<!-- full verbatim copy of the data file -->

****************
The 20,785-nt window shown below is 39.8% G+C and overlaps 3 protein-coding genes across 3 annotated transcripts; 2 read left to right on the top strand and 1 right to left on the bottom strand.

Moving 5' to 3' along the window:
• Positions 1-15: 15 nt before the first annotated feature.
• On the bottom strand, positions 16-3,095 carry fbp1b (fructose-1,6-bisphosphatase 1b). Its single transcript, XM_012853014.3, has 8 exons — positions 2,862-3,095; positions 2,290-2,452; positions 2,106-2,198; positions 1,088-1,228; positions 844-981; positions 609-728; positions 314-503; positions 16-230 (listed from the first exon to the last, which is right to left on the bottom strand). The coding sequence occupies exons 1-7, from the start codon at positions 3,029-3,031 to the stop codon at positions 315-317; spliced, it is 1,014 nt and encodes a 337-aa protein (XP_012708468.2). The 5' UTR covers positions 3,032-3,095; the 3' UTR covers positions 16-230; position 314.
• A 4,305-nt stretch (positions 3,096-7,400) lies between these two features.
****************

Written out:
The 20,785-nt window shown below is 39.8% G+C and overlaps 3 protein-coding genes across 3 annotated transcripts; 2 read left to right on the top strand and 1 right to left on the bottom strand.

Moving 5' to 3' along the window:
• Positions 1-15: 15 nt before the first annotated feature.
• On the bottom strand, positions 16-3,095 carry fbp1b (fructose-1,6-bisphosphatase 1b). Its single transcript, XM_012853014.3, has 8 exons — positions 2,862-3,095; positions 2,290-2,452; positions 2,106-2,198; positions 1,088-1,228; positions 844-981; positions 609-728; positions 314-503; positions 16-230 (listed from the first exon to the last, which is right to left on the bottom strand). The coding sequence occupies exons 1-7, from the start codon at positions 3,029-3,031 to the stop codon at positions 315-317; spliced, it is 1,014 nt and encodes a 337-aa protein (XP_012708468.2). The 5' UTR covers positions 3,032-3,095; the 3' UTR covers positions 16-230; position 314.
• A 4,305-nt stretch (positions 3,096-7,400) lies between these two features.